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 Post subject: Work on Planet, N12 N672 1948
PostPosted: Mon Aug 24, 2015 2:29 pm 
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Location: West Sussex
As part of our recent transaction I have now taken on Planet from Stephen Hawkins. I've thought about this for over a year but since my other boats are now serviceable (if not watertight) I needed another project. Many of my earlier reservations were based on the fact that she is painted and under that paint various repairs were clearly to be seen...and when I asked Steve where she leaked he replied 'Everywhere'.

My first job was to remove screwed down floor boards. Apart from revealing Chris Barlow's replacement ribs on port side I found 12 broken ribs on starboard side plus one more to port. In this pic they are marked by the red bits of tape.

ImageDSC01484 by dralowid, on Flickr

Then I had a go at the hull.

ImageDSC01481 by dralowid, on Flickr

Plenty of insulating tape(?) woven glass tape, some gap filling glue, old cracked putty and a fair amount of silicone. Interesting to note that the paint adhered far better than the tape, indeed some of this stripped of very easily. Bits of the boat look as if they have suffered under the administartion of a blow torch.

Now I have revealed significant cracks on the three planks either side of the keel in the centreboard area and further aft too.

ImageDSC01477 by dralowid, on Flickr

Also curious joins in the garboard that look very old and may be original though that doesn't smack of good boatbuilding in a 12 ft boat which I would expect to have had full length planks.

ImageDSC01488 by dralowid, on Flickr

ImageDSC01471 by dralowid, on Flickr

So what next? This is where I am looking for input from 'them what know'.

The boat has what is fashionably known as a 'soggy bottom'. The starboard side flexes quite easily when pressed with the heel of the hand but that is hardly surprising. It is also slightly out of shape around one of the garboard joins but I doubt there is much I can do about that. The cracked planks have little lateral strength but seem OK fore and aft.

I am not up for replacing planks on this scale so the first job is to mend and strengthen the ribs to try and prevent the weak planks from flexing so much. I will replace or scarf in repairs on the broken ribs. I will then laminate another rib onto the existing ones running from keel up out of the damaged area and ending where the runs is fairly flat and not too curved so as not to create a pressure point. In effect this will make the 3/8'' thick ribs 3/4" thick under the floorboards and around the centreboard. If the planks were in better shape I wouldn't need to do this but I reckon they need all the help they can get.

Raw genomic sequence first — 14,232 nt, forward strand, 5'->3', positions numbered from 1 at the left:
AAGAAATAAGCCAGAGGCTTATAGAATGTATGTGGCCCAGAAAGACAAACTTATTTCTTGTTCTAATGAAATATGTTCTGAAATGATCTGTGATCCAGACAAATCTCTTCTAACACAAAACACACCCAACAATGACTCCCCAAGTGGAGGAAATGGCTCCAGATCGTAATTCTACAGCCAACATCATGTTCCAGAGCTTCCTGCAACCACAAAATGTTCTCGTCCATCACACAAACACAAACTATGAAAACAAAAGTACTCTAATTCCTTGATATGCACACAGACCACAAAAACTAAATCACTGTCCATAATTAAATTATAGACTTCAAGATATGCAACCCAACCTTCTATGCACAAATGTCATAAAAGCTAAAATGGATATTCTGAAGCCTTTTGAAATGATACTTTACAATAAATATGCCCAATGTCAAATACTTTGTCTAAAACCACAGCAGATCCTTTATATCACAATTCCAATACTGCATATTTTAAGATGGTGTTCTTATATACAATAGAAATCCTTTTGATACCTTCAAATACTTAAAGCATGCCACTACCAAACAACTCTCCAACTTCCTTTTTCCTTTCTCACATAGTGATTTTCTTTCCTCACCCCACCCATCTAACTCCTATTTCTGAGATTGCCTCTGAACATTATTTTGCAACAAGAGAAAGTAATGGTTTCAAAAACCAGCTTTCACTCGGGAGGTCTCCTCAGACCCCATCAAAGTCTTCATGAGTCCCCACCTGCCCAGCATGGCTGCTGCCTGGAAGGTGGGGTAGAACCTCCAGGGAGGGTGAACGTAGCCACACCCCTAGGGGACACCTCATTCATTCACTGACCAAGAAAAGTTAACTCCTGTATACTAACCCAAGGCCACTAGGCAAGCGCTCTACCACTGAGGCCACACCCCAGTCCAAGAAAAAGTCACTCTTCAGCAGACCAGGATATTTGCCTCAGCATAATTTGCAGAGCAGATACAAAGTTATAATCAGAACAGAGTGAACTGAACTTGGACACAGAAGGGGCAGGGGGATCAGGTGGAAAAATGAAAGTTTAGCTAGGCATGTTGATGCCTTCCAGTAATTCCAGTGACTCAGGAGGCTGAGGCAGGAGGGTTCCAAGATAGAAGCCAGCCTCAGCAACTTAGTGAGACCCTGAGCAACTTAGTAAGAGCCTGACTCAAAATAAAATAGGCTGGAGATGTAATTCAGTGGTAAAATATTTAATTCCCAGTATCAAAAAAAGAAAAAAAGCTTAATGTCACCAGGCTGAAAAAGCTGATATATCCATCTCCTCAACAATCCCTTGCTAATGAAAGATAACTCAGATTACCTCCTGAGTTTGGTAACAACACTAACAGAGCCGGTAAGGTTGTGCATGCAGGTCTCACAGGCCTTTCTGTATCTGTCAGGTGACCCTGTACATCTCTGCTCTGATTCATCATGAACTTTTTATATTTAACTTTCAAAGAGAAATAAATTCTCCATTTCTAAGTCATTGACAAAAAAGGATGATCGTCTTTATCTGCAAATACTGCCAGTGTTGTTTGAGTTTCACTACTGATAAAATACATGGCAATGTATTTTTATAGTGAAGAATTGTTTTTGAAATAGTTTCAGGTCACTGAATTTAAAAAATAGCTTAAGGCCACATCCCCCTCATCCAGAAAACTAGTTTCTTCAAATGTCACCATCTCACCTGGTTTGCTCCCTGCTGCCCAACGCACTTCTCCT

Then I need to consider what to do with the joins in the garboard. I don't particularly want to scarf in another bit of plank because that just makes for more joins. I may patch on the inside and do something epoxyish on the outside.

Cracked planks? Clean all the muck out of the planks and where possible epoxy in fine fillets...unless some has a better idea.

I'd better hurry off down to the boatyard now, he's about to order some green oak for another rib repair job and if I can tack my requirements onto his a few £££s will be saved.

Interested to hear your thoughts about my approach

Michael

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 Post subject: Re: Work on Planet, N12 N672 1948
PostPosted: Mon Aug 24, 2015 4:36 pm 
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Joined: Wed Nov 04, 2009 11:41 am
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Location: The much maligned Swindon Town
Michael,

I am glad to see you have started this thread. Although I am a little embarrassed.

Was there still a wood shortage in 1948, when this boat was built? With regard to the plank lengths.

Its seems that the floor boards were multi-tasking. I.e. keeping her together, hiding her weaknesses and providing the crew with somewhere to put ones feet. Could this have been towing damage, considering the other weaknesses? I certainly never let anyone get in her whilst on shore.

Even though she looks bad, when I sailed her last (last summer) we could still happily keep up with the 'leak rate', although at that time we probably had a drip from every nail hole. But I am shocked about the amount of broken ribs. A cup or two every leg to keep on top of it.

I look forward to seeing your progress. And I would like to come down to steam some ribs one weekend - just for the experience.

As I mentioned at the time, I might have been tempted to sacrifice the floor boards for repairs to the rest of the boat, and make up a set of new ones out of ply. Paint them in non-slip to brighten up the cockpit.

Regards

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1967 National 12 2383 "Sparkle"